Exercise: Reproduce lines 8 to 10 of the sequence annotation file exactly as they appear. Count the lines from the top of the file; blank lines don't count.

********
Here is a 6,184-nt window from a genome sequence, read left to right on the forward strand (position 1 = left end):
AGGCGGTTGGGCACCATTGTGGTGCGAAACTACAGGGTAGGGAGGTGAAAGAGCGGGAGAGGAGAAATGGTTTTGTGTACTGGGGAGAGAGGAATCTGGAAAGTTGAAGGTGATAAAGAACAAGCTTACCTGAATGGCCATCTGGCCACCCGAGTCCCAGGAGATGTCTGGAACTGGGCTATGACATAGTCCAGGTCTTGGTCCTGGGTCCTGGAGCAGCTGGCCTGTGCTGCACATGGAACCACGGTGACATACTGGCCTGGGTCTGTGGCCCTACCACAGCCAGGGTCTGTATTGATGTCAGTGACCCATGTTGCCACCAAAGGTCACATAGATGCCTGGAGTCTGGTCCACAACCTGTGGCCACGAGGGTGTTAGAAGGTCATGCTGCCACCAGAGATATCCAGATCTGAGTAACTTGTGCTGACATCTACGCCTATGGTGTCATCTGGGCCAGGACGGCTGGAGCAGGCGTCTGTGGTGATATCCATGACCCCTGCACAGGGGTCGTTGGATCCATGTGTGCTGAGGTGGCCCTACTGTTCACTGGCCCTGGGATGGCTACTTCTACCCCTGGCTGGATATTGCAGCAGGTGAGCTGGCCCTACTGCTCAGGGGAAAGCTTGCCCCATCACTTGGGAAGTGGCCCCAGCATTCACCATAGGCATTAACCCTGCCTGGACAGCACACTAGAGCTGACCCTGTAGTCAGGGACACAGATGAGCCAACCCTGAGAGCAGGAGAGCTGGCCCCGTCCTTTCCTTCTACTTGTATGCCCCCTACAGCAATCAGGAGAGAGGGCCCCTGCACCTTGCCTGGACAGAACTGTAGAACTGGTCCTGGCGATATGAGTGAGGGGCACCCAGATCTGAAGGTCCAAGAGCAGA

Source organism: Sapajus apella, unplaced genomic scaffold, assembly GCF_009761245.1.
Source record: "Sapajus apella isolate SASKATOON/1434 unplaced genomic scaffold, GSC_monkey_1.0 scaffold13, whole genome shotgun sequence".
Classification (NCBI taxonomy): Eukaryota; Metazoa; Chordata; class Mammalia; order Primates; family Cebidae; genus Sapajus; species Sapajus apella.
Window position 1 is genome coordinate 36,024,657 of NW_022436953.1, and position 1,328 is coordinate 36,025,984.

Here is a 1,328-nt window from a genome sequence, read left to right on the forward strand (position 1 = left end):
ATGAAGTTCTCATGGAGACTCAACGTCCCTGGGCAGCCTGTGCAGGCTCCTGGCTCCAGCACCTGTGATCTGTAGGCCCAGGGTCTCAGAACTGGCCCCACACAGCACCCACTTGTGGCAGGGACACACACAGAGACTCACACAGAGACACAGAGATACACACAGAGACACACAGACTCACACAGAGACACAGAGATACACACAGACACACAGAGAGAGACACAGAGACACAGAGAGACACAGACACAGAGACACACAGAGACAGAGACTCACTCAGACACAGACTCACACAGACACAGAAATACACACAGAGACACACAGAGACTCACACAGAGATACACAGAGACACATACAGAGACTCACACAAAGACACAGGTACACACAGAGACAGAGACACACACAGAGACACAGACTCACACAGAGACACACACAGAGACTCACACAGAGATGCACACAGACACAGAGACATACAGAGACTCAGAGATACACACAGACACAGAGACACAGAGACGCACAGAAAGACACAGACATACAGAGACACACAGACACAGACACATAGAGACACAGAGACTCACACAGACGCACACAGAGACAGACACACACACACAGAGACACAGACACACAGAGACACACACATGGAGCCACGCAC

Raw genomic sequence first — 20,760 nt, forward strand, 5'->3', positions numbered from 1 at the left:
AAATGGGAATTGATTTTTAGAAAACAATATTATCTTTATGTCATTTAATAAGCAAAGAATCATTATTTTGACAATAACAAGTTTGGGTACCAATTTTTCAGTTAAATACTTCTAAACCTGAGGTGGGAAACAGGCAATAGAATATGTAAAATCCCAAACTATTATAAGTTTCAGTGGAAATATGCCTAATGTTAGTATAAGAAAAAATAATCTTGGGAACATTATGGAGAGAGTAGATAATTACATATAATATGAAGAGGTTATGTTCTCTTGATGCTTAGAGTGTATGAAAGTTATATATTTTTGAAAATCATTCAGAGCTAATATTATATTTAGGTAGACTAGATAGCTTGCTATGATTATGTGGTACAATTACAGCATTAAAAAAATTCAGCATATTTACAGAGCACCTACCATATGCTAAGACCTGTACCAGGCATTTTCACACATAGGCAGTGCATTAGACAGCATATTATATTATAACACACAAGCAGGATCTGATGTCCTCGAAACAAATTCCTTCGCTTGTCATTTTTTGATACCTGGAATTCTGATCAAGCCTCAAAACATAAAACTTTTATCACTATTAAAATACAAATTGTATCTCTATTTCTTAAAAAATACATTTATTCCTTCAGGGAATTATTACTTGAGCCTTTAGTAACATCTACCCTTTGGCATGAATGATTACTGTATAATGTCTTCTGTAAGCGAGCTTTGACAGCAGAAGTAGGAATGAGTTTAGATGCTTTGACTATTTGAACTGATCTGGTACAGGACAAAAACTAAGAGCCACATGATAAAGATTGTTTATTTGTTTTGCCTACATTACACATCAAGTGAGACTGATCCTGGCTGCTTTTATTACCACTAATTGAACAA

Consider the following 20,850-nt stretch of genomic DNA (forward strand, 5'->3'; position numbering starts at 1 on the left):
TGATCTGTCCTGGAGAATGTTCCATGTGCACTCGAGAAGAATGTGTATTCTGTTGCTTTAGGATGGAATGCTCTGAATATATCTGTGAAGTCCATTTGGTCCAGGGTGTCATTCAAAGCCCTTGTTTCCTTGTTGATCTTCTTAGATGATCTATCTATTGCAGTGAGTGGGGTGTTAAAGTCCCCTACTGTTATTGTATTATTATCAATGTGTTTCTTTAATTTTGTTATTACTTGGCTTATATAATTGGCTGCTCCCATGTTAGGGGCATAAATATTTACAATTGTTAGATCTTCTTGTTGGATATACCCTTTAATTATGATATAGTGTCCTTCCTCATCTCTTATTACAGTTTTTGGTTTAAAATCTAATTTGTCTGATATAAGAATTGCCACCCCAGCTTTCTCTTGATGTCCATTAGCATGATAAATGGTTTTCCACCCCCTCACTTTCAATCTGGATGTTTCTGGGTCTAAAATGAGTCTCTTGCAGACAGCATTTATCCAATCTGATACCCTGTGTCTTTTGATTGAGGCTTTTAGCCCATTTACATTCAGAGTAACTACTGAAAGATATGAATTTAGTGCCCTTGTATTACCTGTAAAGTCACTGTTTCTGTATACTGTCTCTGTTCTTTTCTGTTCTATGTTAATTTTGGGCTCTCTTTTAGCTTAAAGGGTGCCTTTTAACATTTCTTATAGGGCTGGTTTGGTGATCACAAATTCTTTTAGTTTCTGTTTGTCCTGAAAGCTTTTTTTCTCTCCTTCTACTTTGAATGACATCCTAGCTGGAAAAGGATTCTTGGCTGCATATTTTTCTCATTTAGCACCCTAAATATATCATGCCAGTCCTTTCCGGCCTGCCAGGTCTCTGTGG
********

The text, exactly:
ATGAAGTTCTCATGGAGACTCAACGTCCCTGGGCAGCCTGTGCAGGCTCCTGGCTCCAGCACCTGTGATCTGTAGGCCCAGGGTCTCAGAACTGGCCCCACACAGCACCCACTTGTGGCAGGGACACACACAGAGACTCACACAGAGACACAGAGATACACACAGAGACACACAGACTCACACAGAGACACAGAGATACACACAGACACACAGAGAGAGACACAGAGACACAGAGAGACACAGACACAGAGACACACAGAGACAGAGACTCACTCAGACACAGACTCACACAGACACAGAAATACACACAGAGACACACAGAGACTCACACAGAGATACACAGAGACACATACAGAGACTCACACAAAGACACAGGTACACACAGAGACAGAGACACACACAGAGACACAGACTCACACAGAGACACACACAGAGACTCACACAGAGATGCACACAGACACAGAGACATACAGAGACTCAGAGATACACACAGACACAGAGACACAGAGACGCACAGAAAGACACAGACATACAGAGACACACAGACACAGACACATAGAGACACAGAGACTCACACAGACGCACACAGAGACAGACACACACACACAGAGACACAGACACACAGAGACACACACATGGAGCCACGCAC

Raw genomic sequence first — 20,760 nt, forward strand, 5'->3', positions numbered from 1 at the left:
AAATGGGAATTGATTTTTAGAAAACAATATTATCTTTATGTCATTTAATAAGCAAAGAATCATTATTTTGACAATAACAAGTTTGGGTACCAATTTTTCAGTTAAATACTTCTAAACCTGAGGTGGGAAACAGGCAATAGAATATGTAAAATCCCAAACTATTATAAGTTTCAGTGGAAATATGCCTAATGTTAGTATAAGAAAAAATAATCTTGGGAACATTATGGAGAGAGTAGATAATTACATATAATATGAAGAGGTTATGTTCTCTTGATGCTTAGAGTGTATGAAAGTTATATATTTTTGAAAATCATTCAGAGCTAATATTATATTTAGGTAGACTAGATAGCTTGCTATGATTATGTGGTACAATTACAGCATTAAAAAAATTCAGCATATTTACAGAGCACCTACCATATGCTAAGACCTGTACCAGGCATTTTCACACATAGGCAGTGCATTAGACAGCATATTATATTATAACACACAAGCAGGATCTGATGTCCTCGAAACAAATTCCTTCGCTTGTCATTTTTTGATACCTGGAATTCTGATCAAGCCTCAAAACATAAAACTTTTATCACTATTAAAATACAAATTGTATCTCTATTTCTTAAAAAATACATTTATTCCTTCAGGGAATTATTACTTGAGCCTTTAGTAACATCTACCCTTTGGCATGAATGATTACTGTATAATGTCTTCTGTAAGCGAGCTTTGACAGCAGAAGTAGGAATGAGTTTAGATGCTTTGACTATTTGAACTGATCTGGTACAGGACAAAAACTAAGAGCCACATGATAAAGATTGTTTATTTGTTTTGCCTACATTACACATCAAGTGAGACTGATCCTGGCTGCTTTTATTACCACTAATTGAACAA